Politics is a rough and worldly struggle for power. Imagine the chaos if John Major or Tony Blair really did run the country on Christian principles - the vigorous enthusiasm for disbursing higher-rate taxpayers of their riches in order to help their chances of salvation; the deep commitment to truth-telling that would make the party system unworkable. How would the House of Commons function if it were full of ardent cheek-turners?
Then there are the commandments against adultery and lust. If Western politicians strove to be Christian with as much sincerity as Middle Easterners strive to be Muslim, this would presumably result in London living under moral laws as tough as those of Tehran. They would also know that all other religions are Lies and a direct threat to the Faith, and Take Steps Accordingly. (Watch out, Bradford.)
But they don't, of course, mean that. Most politicians are, like most of their countryfolk, tepid contemporary believers, taking nothing too seriously and not expecting to be taken too seriously themselves. By ``Christian principles'' they intend one to understand only that they are generally well-intentioned and reassuringly traditionalist in a family setting.
Frances Lawrence says that she wants a national movement to renew civic values, and lets it be known that this is firmly based on her Christian faith. ``Based on'' we should have no problem with; if people gain inner strength and courage from religion, that is to be celebrated and admired. But if moral issues are to be translated into a practical political agenda, they need to be made secular and mundane. Legislating against certain classes of knives is a clear, secular political act; ``remoralising society'' is not.
Remoralising, indeed, re-anythinging, society implies a return to better times, which in this case means the Fifties, that relatively brief plateau of orderliness and social cohesion. As Peter Popham reports on page three of today's paper, it was a peculiar decade, shadowed by the war. Huge numbers of young men who might otherwise have been troublemakers had been killed or injured. Many more had been disciplined by service life. The state was, by modern standards, both large and powerful. And Fifties Britain led to Sixties Britain, so it wasn't quite as stable a decade as its admirers suggest.
Nor has any period in modern history been stable; accelerating change is our condition. It is our social burden and our private delight.
This hasn't stopped politicians locating the modern Fall in different decades. For the right, it was the Sinful Sixties, for the left, the Evil Eighties. Interestingly, each side uses the same word to attack the ``other side's'' decade of decadence. Conservatives criticise the selfishness of the Sixties, a time when ``my rights'' became paramount and duty was subverted. The left attacks the selfishness of the Eighties, when ``me, myself and I'' took precedence over community.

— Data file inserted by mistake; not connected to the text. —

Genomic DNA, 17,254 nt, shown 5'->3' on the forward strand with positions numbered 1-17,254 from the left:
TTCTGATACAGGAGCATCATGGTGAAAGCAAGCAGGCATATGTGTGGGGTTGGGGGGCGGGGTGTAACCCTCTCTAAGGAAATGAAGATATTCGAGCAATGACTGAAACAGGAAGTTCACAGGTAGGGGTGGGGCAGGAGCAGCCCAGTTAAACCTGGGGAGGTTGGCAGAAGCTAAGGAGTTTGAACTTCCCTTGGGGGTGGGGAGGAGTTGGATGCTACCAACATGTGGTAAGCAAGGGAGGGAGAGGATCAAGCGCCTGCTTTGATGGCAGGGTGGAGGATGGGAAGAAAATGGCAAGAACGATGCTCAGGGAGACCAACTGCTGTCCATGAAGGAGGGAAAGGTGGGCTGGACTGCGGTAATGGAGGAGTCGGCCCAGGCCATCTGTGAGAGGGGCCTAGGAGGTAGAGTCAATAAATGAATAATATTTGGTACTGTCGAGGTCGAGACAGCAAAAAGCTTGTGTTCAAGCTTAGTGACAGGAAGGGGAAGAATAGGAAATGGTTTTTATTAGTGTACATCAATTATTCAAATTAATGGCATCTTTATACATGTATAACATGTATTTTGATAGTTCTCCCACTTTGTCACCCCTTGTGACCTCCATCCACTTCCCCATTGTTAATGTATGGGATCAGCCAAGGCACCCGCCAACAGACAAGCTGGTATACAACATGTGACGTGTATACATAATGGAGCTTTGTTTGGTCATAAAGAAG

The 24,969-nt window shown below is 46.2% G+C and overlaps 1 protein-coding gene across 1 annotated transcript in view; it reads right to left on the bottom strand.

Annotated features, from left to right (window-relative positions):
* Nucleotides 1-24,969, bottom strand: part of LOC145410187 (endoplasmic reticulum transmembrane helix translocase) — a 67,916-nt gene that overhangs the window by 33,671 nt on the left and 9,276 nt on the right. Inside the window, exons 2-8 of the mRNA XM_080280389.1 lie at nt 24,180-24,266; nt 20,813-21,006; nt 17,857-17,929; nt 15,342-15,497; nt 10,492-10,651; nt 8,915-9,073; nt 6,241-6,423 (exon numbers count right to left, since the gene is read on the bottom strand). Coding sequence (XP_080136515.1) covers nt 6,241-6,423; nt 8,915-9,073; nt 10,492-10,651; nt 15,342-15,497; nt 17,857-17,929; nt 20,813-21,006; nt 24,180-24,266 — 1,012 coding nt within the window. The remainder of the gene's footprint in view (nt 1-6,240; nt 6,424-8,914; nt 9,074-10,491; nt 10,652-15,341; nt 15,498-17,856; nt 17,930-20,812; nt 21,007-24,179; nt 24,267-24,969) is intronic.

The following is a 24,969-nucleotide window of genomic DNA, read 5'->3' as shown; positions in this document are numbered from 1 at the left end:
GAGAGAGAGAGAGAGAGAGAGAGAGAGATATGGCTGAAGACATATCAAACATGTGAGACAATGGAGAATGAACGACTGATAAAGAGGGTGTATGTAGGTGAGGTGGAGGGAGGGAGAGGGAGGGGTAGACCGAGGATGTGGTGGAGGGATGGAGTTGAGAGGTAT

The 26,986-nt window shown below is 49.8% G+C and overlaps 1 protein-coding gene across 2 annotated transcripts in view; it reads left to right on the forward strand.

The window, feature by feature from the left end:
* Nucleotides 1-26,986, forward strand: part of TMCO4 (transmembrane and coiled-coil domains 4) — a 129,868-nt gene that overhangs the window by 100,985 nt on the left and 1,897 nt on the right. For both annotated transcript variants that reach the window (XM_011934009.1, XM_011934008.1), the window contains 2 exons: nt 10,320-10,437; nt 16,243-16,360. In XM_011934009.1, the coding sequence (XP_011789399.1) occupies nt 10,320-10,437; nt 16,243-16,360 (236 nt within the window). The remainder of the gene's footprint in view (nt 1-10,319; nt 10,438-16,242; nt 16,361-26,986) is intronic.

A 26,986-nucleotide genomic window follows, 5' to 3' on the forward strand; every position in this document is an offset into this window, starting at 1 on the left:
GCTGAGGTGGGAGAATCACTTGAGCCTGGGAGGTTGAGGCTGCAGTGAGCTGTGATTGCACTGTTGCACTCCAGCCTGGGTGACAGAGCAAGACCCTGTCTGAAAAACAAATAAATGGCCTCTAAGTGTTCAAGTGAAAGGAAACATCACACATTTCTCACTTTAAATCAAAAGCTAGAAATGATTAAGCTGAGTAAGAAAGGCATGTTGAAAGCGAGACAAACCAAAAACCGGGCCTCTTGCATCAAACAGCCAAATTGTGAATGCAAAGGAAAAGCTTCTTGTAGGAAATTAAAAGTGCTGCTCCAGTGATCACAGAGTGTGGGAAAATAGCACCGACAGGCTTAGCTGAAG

From outside the party prism, it's clear that both are right, but bigoted. Both the Sixties and Eighties were decades in which economic and technological change battered down the more deferential, statist and conformist societies that had come before. This has brought great liberation for some, and a terrible penalty for others. But there is no climbing back into the post-war womb.
There is no dark entropy at work, no inevitable falling apart. How many of us feel too liberated - personally too free? The big question for politicians is how a secular society based on the market, individual choice, a communications explosion and no settled religion or hierarchy, can be encouraged to emphasise belonging, duty, respect - those virtues idealised in our notion of the Fifties. Before then, human societies grew slowly and were rooted. They are no longer rooted; so how can we make our times more stable?
We can all think of bad ways. There could be an intolerant revival of fundamentalist religion; a new ideological Leader; a shrivelling impoverishment to drive us backwards; a shrill nationalist exit from Europe and the world. But it is one of the reassuring aspects of this decade that these all seem utterly implausible.
The benign answer is that politicians must now help form a social consensus about civic duty and public behaviour. Tony Blair and his too-quickly- dismissed new Labourites have been banging on about this for long enough. More recently, John Major jumped aboard the Frances Lawrence bandwagon. The difference, perhaps, is that Blair is readier to reassess the failures of his party in the Sixties than Major is to face up to the social deficit of the Eighties.
There is clearly some irritation in the Labour camp about the fact that, after years of talk about society and community, the Conservatives have so quickly seized Mrs Lawrence's newspaper-led initiative and jumped into step. That, though, is politics.
The important thing is that politicians should be arguing about a practical, secular programme - more teaching of civics, respect for the police and minorities, a harsher attitude to violence in the media, as well as in the street - rather than indulging in watered-down spiritual waffling. We can be more spiritual, more religious. And we can have a safer, more secure public culture. But they are entirely different things.Reuse content